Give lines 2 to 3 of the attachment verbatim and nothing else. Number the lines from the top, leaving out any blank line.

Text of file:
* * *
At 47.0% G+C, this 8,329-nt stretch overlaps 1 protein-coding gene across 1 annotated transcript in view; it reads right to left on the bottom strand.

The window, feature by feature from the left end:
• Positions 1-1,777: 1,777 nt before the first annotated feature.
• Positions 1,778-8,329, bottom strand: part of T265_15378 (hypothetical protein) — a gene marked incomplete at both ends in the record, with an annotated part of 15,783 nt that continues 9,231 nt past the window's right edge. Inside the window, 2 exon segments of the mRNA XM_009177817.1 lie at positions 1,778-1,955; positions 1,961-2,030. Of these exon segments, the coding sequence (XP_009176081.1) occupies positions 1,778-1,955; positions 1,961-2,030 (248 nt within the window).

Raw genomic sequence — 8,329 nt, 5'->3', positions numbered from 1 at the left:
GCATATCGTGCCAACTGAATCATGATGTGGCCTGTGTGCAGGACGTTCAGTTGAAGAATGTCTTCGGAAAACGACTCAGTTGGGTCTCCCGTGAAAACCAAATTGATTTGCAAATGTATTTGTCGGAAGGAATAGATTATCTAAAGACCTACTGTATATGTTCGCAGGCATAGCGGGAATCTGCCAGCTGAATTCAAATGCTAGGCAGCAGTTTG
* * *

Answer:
The window, feature by feature from the left end:
• Positions 1-1,777: 1,777 nt before the first annotated feature.